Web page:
Quick Die Change
Today’s production stampers run a greater variety of parts in smaller lots than ever before. Many contract stampers run automotive and appliance parts in the same press and with the same automation. This fact makes QDC considerations critical to the success of a transfer operation. Factors such as tooling design, the application of automatic die clamps and rolling bolsters, and docking of transfer bars all impact the length of last-hit-to-first-hit timeframes. All of these elements add a one-time cost to the investment in a transfer system, but return is seen with shorter changeovers, less human set-up errors and reduced equipment damage caused by repeated-handling requirements.Transfer-bar design is critical when assessing changeover time. Individual transfer-bar finger adjustments, if required as a function of changeover and job setup, cause ongoing delays and errors. Solutions include modular transfer-bar assemblies—tuned for a given part and left intact—and dual rolling bolsters, which allow for prestaging of the idle bolster while production runs on the other bolster. When structured correctly, a die-change process should take no longer than 15 min. from last hit to first hit. The best operations accomplish these changeovers regularly in 5 min.
|Front-and-rear transfer systems like this one are ideal for smaller-window presses, because transfer components reside outside of the press. This allows acceptance of coil as wide as the press window.|
Using finger tooling—and planning ahead of time to minimize costs—can greatly benefit your operation. Critical-path planning and project-management timelines influence most transfer projects by causing them to be scheduled on the basis of lead time. The long lead-time items, such as the press, transfer system, and die design and die build, originate early in a project’s life. Shorter lead-time items such as finger tooling usually are addressed long after die design is well under way or completed. Planning for finger tooling so late in the process can require a die redesign, causing several problems: Designers may be reluctant to make changes; the redesign could exceed time and funds budgeted for the project; and critical die tryouts or pilot production runs may have to be canceled due to time constraints.Consider Transfer at the Start of
To prevent a die redesign and ensure top transfer-system performance, the tooling supplier should meet with the die designer at the beginning of a project. Working together as a team, they can generate many no-cost ideas to increase system speed. An increase of just a few strokes per minute can substantially increase profitability and return on investment.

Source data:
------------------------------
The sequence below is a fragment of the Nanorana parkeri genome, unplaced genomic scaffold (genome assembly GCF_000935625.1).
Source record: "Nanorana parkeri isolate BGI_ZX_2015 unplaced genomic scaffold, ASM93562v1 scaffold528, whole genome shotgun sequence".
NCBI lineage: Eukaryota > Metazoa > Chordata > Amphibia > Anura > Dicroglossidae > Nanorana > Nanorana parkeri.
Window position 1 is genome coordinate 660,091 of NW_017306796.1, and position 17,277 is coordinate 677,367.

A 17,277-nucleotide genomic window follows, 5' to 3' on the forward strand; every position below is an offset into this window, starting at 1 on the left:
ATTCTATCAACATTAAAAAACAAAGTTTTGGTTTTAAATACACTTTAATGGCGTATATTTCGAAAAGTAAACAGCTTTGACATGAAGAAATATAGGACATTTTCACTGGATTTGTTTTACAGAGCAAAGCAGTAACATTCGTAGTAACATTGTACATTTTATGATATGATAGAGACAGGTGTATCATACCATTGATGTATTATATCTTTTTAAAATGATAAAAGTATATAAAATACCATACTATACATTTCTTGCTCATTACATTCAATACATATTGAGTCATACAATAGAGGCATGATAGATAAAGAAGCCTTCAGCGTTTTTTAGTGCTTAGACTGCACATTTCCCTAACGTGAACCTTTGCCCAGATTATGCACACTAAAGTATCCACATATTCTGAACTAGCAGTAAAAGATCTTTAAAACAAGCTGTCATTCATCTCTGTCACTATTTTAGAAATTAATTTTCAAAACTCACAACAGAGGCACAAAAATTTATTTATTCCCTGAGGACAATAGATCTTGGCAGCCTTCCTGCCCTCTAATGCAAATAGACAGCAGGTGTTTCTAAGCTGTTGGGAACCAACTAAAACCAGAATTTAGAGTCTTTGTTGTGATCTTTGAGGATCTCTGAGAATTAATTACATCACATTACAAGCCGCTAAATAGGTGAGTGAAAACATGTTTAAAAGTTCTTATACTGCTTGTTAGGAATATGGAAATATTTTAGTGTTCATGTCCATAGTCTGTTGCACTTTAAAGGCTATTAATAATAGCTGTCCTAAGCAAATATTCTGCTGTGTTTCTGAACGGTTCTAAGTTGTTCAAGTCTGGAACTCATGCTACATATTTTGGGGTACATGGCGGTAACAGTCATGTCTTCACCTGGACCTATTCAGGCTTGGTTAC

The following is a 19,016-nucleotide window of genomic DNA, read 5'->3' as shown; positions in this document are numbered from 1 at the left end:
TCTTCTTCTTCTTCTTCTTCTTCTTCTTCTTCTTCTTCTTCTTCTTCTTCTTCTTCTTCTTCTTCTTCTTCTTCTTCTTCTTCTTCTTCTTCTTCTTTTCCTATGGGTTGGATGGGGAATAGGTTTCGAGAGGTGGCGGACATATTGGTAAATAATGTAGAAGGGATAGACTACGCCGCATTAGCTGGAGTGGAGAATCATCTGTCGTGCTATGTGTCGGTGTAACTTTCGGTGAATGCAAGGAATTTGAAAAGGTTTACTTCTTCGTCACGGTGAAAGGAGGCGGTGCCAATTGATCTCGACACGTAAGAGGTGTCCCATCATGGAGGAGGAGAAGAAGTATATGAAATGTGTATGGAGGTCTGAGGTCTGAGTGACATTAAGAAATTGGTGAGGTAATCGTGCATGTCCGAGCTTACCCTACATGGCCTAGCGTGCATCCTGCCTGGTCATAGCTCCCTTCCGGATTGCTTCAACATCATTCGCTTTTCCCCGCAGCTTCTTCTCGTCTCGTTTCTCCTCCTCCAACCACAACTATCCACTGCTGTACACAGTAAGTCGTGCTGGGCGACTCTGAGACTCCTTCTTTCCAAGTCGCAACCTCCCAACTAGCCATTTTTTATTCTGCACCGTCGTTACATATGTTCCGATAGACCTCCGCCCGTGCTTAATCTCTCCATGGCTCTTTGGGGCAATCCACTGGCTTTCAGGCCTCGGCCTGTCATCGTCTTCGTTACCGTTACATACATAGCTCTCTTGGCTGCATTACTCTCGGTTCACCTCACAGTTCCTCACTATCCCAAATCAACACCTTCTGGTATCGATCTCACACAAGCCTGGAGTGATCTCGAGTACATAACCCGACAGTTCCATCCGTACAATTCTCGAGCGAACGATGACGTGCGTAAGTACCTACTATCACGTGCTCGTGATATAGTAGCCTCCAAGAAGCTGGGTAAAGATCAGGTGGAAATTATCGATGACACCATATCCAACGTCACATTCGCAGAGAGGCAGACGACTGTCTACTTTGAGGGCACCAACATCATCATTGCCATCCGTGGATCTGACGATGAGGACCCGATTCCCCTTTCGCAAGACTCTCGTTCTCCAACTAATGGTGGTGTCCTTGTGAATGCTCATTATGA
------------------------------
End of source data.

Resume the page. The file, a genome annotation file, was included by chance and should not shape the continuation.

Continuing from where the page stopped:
A meeting with the customer, die designer and tooling supplier should include a discussion of press type, transfer type, part weight and size, process sequence, part gripping at each station, method of loading the first die, and changeover frequency (see Proper Transfer-Die Design sidebar).
Blank destackers at one time were one-off custom machines, developed to accommodate a specific blank configuration or material. Pressures from industry drove the need for flexible, competitively priced destackers capable of high production rates. Scrap costs, and the differing materials required, can quickly justify the need for a blank destacker. Destackers should be able to handle a generous size range, and accommodate developed and sheared blanks.
Many stampers run coil and blanks in the same press, and some transfer-press systems deal efficiently with both conditions. The physical characteristics of the transfer system, along with the flexibility of the electronics, allow press lines to load blanks in one direction, and then run coil from the other direction. MF
Proper Transfer-Die Design
Top transfer-system performance demands that tooling matches well with press-line equipment. That means providing information to the die designer at the beginning of tool design. The following information should be provided:
1) Press specifications—tonnage, bed size, strokes per minute (fixed or variable), stroke length, shut height, type of drive, scrap opening locations, size of windows.